Britt says her fiancé Jeremy Byrne has helped her recover. “The first person that I ever told [about my bulimia] was Jeremy,” she said. “It actually was a huge release. He just stuck by me with it, he would ask me about it, he would keep me accountable, and it actually got much, much better. I started talking to people about it, I started going to groups about it. … I learned a lot. It wasn’t completely eradicated, but it wasn’t this shameful, horrible secret.”

“Right now, I feel healthier,” she said, adding that she made a vow to never purposefully throw up after The Bachelor and has stuck to that promise. But, her recovery is still ongoing. “I’m not perfect, at all,” she said. “I still struggle. It’s still hard for me to know when I’m hungry, when I’m full, when to stop … I used to be embarrassed about this, but it is what it is.”

Britt’s story is intense and emotional. However, it’s not uncommon for someone struggling with eating disorders to experience symptoms of more than one, says Hannah Beaver, L.C.S.W., team leader at The Renfrew Center of Radnor. “That is referred to as ‘symptom swapping,’ which means replacing one disordered behavior with another over the course of time that they are struggling,” she explains. “Because binge-eating disorder and bulimia both involve bingeing episodes, there is overlap between the two eating disorders quite often.”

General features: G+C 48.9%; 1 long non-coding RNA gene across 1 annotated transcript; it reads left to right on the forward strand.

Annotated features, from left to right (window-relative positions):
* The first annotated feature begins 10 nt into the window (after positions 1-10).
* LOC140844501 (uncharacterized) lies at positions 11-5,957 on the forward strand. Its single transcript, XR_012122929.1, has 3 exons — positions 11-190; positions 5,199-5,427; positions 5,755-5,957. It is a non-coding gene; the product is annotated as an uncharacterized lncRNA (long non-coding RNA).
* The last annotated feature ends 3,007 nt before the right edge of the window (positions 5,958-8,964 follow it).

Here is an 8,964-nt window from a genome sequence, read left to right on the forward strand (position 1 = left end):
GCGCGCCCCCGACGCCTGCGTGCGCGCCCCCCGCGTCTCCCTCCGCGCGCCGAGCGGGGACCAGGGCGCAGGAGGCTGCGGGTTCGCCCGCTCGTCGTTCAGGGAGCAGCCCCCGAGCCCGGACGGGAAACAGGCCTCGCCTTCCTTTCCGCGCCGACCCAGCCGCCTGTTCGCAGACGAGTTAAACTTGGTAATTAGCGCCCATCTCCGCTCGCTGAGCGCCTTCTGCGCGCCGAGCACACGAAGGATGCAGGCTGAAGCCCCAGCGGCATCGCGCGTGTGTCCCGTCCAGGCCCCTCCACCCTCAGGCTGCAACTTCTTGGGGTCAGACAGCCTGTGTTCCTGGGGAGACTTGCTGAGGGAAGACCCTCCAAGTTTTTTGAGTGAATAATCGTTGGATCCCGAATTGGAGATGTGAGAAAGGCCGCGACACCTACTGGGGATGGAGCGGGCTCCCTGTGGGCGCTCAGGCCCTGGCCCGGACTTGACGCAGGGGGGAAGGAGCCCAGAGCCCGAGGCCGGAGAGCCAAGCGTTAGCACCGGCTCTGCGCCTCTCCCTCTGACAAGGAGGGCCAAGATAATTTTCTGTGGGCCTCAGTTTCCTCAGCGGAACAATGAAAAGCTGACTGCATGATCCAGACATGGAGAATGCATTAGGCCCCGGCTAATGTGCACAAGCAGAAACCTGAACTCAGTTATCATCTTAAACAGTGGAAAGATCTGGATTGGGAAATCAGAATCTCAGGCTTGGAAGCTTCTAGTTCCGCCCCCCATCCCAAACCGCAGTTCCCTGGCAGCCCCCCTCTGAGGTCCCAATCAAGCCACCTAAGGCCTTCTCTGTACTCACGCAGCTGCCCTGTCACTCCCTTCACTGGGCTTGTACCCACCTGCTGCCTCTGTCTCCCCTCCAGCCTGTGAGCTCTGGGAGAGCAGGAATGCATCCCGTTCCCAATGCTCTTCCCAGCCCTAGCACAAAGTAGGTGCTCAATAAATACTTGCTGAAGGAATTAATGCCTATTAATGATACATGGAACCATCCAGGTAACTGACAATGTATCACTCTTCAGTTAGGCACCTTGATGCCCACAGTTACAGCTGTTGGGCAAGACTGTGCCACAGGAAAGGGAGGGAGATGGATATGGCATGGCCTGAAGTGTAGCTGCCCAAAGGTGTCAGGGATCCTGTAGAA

People don’t typically suffer from two eating disorders at once though, says Julie Friedman, Ph.D., executive director of binge eating treatment and recovery at Eating Recovery Center. “It’s very common to have patients who are suffering from bulimia for a bit to migrate into binge-eating,” she says. “We see that a lot.”